Who Will Teach?
The most difficult thing about preparing this report was having to say to some of those who had done most for education that they had more to do .... But teaching reform remains on the governors’ list of I things to do. We still face problems of both quality and quantity in the teacher work force ....
A series of national teacher-policy studies this year presents a remarkable opportunity for governors. Those studies outline a program that builds on what has happened, but is fundamentally different in scope and tone. It goes far beyond what anyone state has attempted. Our task force report defines 10 things that governors can do to advance the new agenda. Without the support of governors there will be no progress.
What remains to be done? There have been many successes but we don’t give enough attention to what motivates people to teach when we design recruitment programs. Teachers care about the intrinsic rewards of teaching and the professional environment of the school. If we want to attract more able teachers, and keep the ones we have, we have to respond to what they care about.
What we need now is a new compact between teachers and the public. The public must offer teachers a professional work environment and all that goes with it. That means reasonable salaries and a real voice in decisions. It means the chance to design the standards that define professional performance and ways to assess that performance.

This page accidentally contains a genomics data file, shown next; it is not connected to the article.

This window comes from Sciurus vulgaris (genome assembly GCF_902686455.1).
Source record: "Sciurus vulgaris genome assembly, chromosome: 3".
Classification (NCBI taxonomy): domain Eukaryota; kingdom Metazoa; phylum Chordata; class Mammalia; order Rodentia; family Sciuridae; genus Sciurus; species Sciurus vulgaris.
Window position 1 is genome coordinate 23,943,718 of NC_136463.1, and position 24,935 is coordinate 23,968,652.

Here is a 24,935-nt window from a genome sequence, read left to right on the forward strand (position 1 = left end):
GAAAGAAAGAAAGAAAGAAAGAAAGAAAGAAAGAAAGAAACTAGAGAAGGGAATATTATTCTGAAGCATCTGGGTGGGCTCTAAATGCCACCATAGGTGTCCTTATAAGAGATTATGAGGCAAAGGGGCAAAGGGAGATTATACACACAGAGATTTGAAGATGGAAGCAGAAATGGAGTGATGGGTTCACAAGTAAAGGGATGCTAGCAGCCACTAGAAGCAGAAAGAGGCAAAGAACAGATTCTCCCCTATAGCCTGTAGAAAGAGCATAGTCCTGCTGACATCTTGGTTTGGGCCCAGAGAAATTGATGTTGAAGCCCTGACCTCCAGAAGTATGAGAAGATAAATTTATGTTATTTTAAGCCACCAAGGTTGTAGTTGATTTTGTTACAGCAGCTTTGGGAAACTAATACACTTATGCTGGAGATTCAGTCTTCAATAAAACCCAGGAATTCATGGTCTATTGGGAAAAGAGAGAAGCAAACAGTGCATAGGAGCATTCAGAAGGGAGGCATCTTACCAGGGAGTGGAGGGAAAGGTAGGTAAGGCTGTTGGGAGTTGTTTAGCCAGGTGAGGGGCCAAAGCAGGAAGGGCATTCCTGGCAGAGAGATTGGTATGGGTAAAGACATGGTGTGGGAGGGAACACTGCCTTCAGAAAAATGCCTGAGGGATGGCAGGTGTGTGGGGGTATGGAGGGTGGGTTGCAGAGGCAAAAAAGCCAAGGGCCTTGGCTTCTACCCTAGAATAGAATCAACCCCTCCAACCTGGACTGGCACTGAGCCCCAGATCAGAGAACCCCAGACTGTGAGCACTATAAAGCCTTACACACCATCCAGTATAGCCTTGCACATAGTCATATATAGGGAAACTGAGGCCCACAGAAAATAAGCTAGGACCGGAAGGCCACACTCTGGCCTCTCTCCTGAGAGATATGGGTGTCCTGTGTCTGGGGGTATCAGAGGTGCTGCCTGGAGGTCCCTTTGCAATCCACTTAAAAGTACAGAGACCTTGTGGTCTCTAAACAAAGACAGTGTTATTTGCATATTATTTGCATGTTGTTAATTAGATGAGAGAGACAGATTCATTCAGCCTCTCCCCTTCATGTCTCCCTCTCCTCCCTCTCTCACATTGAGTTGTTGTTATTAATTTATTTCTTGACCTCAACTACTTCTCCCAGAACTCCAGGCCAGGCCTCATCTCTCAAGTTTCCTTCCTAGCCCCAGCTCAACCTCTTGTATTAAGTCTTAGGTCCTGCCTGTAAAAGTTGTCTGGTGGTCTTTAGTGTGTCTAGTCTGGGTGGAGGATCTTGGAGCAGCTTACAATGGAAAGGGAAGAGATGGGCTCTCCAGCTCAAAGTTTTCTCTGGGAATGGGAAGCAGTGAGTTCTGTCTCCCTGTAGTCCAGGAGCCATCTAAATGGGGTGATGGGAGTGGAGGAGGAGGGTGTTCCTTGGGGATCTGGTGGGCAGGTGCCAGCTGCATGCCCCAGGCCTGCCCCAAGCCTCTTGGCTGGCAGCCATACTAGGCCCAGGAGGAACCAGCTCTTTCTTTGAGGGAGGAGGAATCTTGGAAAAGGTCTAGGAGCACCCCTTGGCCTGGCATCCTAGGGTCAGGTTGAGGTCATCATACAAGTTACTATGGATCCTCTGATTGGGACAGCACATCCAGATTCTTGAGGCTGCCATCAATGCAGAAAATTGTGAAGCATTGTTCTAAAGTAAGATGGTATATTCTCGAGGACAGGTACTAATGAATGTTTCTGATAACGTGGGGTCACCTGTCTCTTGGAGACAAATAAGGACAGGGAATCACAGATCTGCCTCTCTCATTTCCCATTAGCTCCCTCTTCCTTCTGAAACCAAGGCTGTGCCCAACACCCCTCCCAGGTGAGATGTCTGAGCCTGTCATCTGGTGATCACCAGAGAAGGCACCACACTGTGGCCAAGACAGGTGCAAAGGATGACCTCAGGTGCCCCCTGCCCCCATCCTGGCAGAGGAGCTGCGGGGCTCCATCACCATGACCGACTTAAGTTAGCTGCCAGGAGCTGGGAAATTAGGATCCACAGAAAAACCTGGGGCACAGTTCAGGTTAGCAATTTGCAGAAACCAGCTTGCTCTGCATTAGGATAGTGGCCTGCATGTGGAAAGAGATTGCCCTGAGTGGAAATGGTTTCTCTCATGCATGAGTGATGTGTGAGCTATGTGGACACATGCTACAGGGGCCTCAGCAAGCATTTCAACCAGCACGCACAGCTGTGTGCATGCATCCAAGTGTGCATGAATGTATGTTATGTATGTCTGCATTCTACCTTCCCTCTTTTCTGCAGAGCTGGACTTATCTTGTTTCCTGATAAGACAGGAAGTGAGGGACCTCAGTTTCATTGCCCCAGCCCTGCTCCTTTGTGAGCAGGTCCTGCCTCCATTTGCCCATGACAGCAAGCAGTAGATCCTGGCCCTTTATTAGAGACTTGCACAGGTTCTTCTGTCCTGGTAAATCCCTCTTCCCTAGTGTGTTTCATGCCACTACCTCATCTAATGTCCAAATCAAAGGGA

It also means a willingness of parents and other citizens to do the simple things-things like reading to children and controlling television time-that we know support a child’s education.
Teachers, for their part, must offer the public a commitment to the highest standards of professional competence. They must acknowledge their basic responsibility for performance. They must work for results, as I think mo t want to do, not work to the rule
Governors must set the stage for this new compact between the public and the teachers .... This com· pact cannot be imposed by government. It cannot be won at the bargaining table. It can only be achieved over time through discussion, experimentation, and with considerable forbearance on all sides ....
Thomas H. Kean
Governor of New Jersey
Task force chairman
1. Convene a statewide panel to review the national teacher-policy reports.
2. Support the creation of a national board of professional teacher standards.
3. Develop state initiatives to encourage professional school environments.
4. Challenge the higher-education community on teacher education.
5. Build the case for sustained real-dollar increases in education spending.
6. Define and put in place a comprehensive teacher-recruitment strategy.
7 Announce the end of emergency teaching licenses.
8. Listen to teachers, principals, board members, and others.
9. Recognize outstanding teaching.
10. Establish a state-intervention procedure for cases of education bankruptcy.
A version of this article appeared in the September 10, 1986 edition of Education Week as Recommendations From Governors’ Task Forces on Education:Teaching: Improvements Needed In Quality, Quantity of Work Force